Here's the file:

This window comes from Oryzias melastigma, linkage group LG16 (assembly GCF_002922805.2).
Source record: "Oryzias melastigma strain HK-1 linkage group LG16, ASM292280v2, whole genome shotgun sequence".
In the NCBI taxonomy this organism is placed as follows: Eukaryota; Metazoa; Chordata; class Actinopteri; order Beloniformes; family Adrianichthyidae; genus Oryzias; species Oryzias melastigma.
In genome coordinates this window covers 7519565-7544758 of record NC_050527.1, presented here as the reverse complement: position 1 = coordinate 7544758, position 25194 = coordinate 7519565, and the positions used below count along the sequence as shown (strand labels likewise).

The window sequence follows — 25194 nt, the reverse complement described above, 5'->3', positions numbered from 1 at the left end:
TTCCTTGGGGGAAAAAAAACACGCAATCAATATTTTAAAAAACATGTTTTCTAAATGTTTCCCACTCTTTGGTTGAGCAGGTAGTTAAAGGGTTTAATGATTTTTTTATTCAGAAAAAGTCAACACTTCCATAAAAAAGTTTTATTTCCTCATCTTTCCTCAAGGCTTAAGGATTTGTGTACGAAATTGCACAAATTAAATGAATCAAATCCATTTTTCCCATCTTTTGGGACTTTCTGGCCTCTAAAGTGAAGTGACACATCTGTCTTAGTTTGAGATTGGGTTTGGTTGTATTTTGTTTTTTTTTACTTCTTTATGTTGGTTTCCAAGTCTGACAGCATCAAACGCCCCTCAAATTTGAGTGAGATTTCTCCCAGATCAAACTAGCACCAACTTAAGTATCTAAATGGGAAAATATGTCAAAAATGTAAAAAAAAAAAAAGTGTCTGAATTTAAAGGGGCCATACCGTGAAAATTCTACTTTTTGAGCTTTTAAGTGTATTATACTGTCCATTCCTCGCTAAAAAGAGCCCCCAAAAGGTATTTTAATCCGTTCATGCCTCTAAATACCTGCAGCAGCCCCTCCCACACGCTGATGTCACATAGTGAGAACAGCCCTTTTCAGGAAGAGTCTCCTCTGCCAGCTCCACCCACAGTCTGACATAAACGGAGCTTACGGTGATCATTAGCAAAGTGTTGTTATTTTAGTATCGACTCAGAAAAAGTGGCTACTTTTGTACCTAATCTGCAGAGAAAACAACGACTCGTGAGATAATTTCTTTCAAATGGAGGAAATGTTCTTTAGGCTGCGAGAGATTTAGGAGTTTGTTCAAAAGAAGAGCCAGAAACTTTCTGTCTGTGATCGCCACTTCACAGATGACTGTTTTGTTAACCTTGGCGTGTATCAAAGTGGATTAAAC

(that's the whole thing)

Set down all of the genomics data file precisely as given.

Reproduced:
This window comes from Oryzias melastigma, linkage group LG16 (assembly GCF_002922805.2).
Source record: "Oryzias melastigma strain HK-1 linkage group LG16, ASM292280v2, whole genome shotgun sequence".
In the NCBI taxonomy this organism is placed as follows: Eukaryota; Metazoa; Chordata; class Actinopteri; order Beloniformes; family Adrianichthyidae; genus Oryzias; species Oryzias melastigma.
In genome coordinates this window covers 7519565-7544758 of record NC_050527.1, presented here as the reverse complement: position 1 = coordinate 7544758, position 25194 = coordinate 7519565, and the positions used below count along the sequence as shown (strand labels likewise).

The window sequence follows — 25194 nt, the reverse complement described above, 5'->3', positions numbered from 1 at the left end:
TTCCTTGGGGGAAAAAAAACACGCAATCAATATTTTAAAAAACATGTTTTCTAAATGTTTCCCACTCTTTGGTTGAGCAGGTAGTTAAAGGGTTTAATGATTTTTTTATTCAGAAAAAGTCAACACTTCCATAAAAAAGTTTTATTTCCTCATCTTTCCTCAAGGCTTAAGGATTTGTGTACGAAATTGCACAAATTAAATGAATCAAATCCATTTTTCCCATCTTTTGGGACTTTCTGGCCTCTAAAGTGAAGTGACACATCTGTCTTAGTTTGAGATTGGGTTTGGTTGTATTTTGTTTTTTTTTACTTCTTTATGTTGGTTTCCAAGTCTGACAGCATCAAACGCCCCTCAAATTTGAGTGAGATTTCTCCCAGATCAAACTAGCACCAACTTAAGTATCTAAATGGGAAAATATGTCAAAAATGTAAAAAAAAAAAAAGTGTCTGAATTTAAAGGGGCCATACCGTGAAAATTCTACTTTTTGAGCTTTTAAGTGTATTATACTGTCCATTCCTCGCTAAAAAGAGCCCCCAAAAGGTATTTTAATCCGTTCATGCCTCTAAATACCTGCAGCAGCCCCTCCCACACGCTGATGTCACATAGTGAGAACAGCCCTTTTCAGGAAGAGTCTCCTCTGCCAGCTCCACCCACAGTCTGACATAAACGGAGCTTACGGTGATCATTAGCAAAGTGTTGTTATTTTAGTATCGACTCAGAAAAAGTGGCTACTTTTGTACCTAATCTGCAGAGAAAACAACGACTCGTGAGATAATTTCTTTCAAATGGAGGAAATGTTCTTTAGGCTGCGAGAGATTTAGGAGTTTGTTCAAAAGAAGAGCCAGAAACTTTCTGTCTGTGATCGCCACTTCACAGATGACTGTTTTGTTAACCTTGGCGTGTATCAAAGTGGATTAAAC